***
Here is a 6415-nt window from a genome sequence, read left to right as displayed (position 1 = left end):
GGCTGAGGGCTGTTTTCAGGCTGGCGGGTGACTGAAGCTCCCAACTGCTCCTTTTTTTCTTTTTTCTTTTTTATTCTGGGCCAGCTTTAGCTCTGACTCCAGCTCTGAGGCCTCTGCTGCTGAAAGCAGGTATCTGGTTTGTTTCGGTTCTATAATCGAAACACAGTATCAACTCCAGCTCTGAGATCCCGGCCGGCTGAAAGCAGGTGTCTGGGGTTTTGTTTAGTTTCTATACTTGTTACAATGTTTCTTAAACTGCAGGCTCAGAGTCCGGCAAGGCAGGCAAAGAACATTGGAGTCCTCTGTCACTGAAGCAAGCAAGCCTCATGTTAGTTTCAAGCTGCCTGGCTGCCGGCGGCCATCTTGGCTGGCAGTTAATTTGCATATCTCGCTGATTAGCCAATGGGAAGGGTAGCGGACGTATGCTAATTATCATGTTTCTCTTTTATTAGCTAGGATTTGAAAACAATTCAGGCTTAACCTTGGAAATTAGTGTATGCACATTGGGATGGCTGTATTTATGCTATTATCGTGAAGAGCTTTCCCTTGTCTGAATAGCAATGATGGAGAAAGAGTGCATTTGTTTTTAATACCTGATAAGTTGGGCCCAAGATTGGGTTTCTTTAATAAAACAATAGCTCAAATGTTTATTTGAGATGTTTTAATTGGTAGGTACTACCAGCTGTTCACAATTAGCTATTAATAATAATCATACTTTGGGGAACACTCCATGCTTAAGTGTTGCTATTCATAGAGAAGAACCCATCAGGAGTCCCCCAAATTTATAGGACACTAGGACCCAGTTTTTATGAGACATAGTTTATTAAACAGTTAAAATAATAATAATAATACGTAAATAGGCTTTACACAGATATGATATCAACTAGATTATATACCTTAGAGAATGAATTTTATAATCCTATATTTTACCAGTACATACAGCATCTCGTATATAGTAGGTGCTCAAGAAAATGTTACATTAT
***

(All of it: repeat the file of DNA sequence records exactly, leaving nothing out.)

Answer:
Here is a 6415-nt window from a genome sequence, read left to right as displayed (position 1 = left end):
GGCTGAGGGCTGTTTTCAGGCTGGCGGGTGACTGAAGCTCCCAACTGCTCCTTTTTTTCTTTTTTCTTTTTTATTCTGGGCCAGCTTTAGCTCTGACTCCAGCTCTGAGGCCTCTGCTGCTGAAAGCAGGTATCTGGTTTGTTTCGGTTCTATAATCGAAACACAGTATCAACTCCAGCTCTGAGATCCCGGCCGGCTGAAAGCAGGTGTCTGGGGTTTTGTTTAGTTTCTATACTTGTTACAATGTTTCTTAAACTGCAGGCTCAGAGTCCGGCAAGGCAGGCAAAGAACATTGGAGTCCTCTGTCACTGAAGCAAGCAAGCCTCATGTTAGTTTCAAGCTGCCTGGCTGCCGGCGGCCATCTTGGCTGGCAGTTAATTTGCATATCTCGCTGATTAGCCAATGGGAAGGGTAGCGGACGTATGCTAATTATCATGTTTCTCTTTTATTAGCTAGGATTTGAAAACAATTCAGGCTTAACCTTGGAAATTAGTGTATGCACATTGGGATGGCTGTATTTATGCTATTATCGTGAAGAGCTTTCCCTTGTCTGAATAGCAATGATGGAGAAAGAGTGCATTTGTTTTTAATACCTGATAAGTTGGGCCCAAGATTGGGTTTCTTTAATAAAACAATAGCTCAAATGTTTATTTGAGATGTTTTAATTGGTAGGTACTACCAGCTGTTCACAATTAGCTATTAATAATAATCATACTTTGGGGAACACTCCATGCTTAAGTGTTGCTATTCATAGAGAAGAACCCATCAGGAGTCCCCCAAATTTATAGGACACTAGGACCCAGTTTTTATGAGACATAGTTTATTAAACAGTTAAAATAATAATAATAATACGTAAATAGGCTTTACACAGATATGATATCAACTAGATTATATACCTTAGAGAATGAATTTTATAATCCTATATTTTACCAGTACATACAGCATCTCGTATATAGTAGGTGCTCAAGAAAATGTTACATTAT